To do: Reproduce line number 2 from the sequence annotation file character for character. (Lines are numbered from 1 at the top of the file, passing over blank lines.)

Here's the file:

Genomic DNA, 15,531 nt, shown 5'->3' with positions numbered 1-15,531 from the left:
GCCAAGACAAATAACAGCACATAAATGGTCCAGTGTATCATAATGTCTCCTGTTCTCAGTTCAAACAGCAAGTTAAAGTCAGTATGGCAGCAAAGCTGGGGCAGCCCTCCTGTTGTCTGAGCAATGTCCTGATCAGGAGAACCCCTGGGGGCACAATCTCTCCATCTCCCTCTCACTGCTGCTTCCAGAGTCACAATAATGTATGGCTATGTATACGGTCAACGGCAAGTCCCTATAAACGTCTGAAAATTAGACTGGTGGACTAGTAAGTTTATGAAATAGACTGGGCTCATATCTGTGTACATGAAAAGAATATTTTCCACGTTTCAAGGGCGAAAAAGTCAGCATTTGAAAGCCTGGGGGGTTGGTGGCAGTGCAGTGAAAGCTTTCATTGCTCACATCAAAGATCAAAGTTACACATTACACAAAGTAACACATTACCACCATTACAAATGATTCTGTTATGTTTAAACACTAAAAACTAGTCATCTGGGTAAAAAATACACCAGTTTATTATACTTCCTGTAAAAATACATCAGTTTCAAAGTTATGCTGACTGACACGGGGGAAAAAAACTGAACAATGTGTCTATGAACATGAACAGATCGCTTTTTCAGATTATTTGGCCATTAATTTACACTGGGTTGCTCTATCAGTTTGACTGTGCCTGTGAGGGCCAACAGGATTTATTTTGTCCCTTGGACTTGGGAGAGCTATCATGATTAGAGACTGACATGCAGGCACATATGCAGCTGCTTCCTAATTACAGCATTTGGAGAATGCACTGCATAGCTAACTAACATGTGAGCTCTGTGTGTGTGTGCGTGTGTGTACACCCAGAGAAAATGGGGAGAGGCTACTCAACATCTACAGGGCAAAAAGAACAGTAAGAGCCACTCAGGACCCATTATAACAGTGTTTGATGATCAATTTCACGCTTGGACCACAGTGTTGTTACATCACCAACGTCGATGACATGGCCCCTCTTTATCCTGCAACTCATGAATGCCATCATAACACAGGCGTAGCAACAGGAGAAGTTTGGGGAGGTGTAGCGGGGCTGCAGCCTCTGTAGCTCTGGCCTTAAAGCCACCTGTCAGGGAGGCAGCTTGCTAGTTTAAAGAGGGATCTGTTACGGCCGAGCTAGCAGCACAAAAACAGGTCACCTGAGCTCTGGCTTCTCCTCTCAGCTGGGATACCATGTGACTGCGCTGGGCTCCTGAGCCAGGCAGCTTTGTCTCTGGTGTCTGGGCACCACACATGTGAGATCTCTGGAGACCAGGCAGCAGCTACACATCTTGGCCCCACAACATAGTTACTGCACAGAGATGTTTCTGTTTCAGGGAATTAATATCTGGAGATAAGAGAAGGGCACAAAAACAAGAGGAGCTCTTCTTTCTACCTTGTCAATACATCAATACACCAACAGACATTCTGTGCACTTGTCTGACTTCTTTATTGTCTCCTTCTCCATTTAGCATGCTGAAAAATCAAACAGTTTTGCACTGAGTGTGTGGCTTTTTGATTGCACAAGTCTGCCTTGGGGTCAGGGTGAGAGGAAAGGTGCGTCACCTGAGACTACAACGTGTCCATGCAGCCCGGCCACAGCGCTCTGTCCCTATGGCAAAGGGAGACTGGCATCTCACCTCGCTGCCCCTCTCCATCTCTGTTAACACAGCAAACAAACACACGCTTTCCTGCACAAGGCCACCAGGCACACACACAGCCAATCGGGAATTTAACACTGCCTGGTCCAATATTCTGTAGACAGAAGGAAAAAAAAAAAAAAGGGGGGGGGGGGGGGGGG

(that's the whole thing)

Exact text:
GCCAAGACAAATAACAGCACATAAATGGTCCAGTGTATCATAATGTCTCCTGTTCTCAGTTCAAACAGCAAGTTAAAGTCAGTATGGCAGCAAAGCTGGGGCAGCCCTCCTGTTGTCTGAGCAATGTCCTGATCAGGAGAACCCCTGGGGGCACAATCTCTCCATCTCCCTCTCACTGCTGCTTCCAGAGTCACAATAATGTATGGCTATGTATACGGTCAACGGCAAGTCCCTATAAACGTCTGAAAATTAGACTGGTGGACTAGTAAGTTTATGAAATAGACTGGGCTCATATCTGTGTACATGAAAAGAATATTTTCCACGTTTCAAGGGCGAAAAAGTCAGCATTTGAAAGCCTGGGGGGTTGGTGGCAGTGCAGTGAAAGCTTTCATTGCTCACATCAAAGATCAAAGTTACACATTACACAAAGTAACACATTACCACCATTACAAATGATTCTGTTATGTTTAAACACTAAAAACTAGTCATCTGGGTAAAAAATACACCAGTTTATTATACTTCCTGTAAAAATACATCAGTTTCAAAGTTATGCTGACTGACACGGGGGAAAAAAACTGAACAATGTGTCTATGAACATGAACAGATCGCTTTTTCAGATTATTTGGCCATTAATTTACACTGGGTTGCTCTATCAGTTTGACTGTGCCTGTGAGGGCCAACAGGATTTATTTTGTCCCTTGGACTTGGGAGAGCTATCATGATTAGAGACTGACATGCAGGCACATATGCAGCTGCTTCCTAATTACAGCATTTGGAGAATGCACTGCATAGCTAACTAACATGTGAGCTCTGTGTGTGTGTGCGTGTGTGTACACCCAGAGAAAATGGGGAGAGGCTACTCAACATCTACAGGGCAAAAAGAACAGTAAGAGCCACTCAGGACCCATTATAACAGTGTTTGATGATCAATTTCACGCTTGGACCACAGTGTTGTTACATCACCAACGTCGATGACATGGCCCCTCTTTATCCTGCAACTCATGAATGCCATCATAACACAGGCGTAGCAACAGGAGAAGTTTGGGGAGGTGTAGCGGGGCTGCAGCCTCTGTAGCTCTGGCCTTAAAGCCACCTGTCAGGGAGGCAGCTTGCTAGTTTAAAGAGGGATCTGTTACGGCCGAGCTAGCAGCACAAAAACAGGTCACCTGAGCTCTGGCTTCTCCTCTCAGCTGGGATACCATGTGACTGCGCTGGGCTCCTGAGCCAGGCAGCTTTGTCTCTGGTGTCTGGGCACCACACATGTGAGATCTCTGGAGACCAGGCAGCAGCTACACATCTTGGCCCCACAACATAGTTACTGCACAGAGATGTTTCTGTTTCAGGGAATTAATATCTGGAGATAAGAGAAGGGCACAAAAACAAGAGGAGCTCTTCTTTCTACCTTGTCAATACATCAATACACCAACAGACATTCTGTGCACTTGTCTGACTTCTTTATTGTCTCCTTCTCCATTTAGCATGCTGAAAAATCAAACAGTTTTGCACTGAGTGTGTGGCTTTTTGATTGCACAAGTCTGCCTTGGGGTCAGGGTGAGAGGAAAGGTGCGTCACCTGAGACTACAACGTGTCCATGCAGCCCGGCCACAGCGCTCTGTCCCTATGGCAAAGGGAGACTGGCATCTCACCTCGCTGCCCCTCTCCATCTCTGTTAACACAGCAAACAAACACACGCTTTCCTGCACAAGGCCACCAGGCACACACACAGCCAATCGGGAATTTAACACTGCCTGGTCCAATATTCTGTAGACAGAAGGAAAAAAAAAAAAAAGGGGGGGGGGGGGGGGGG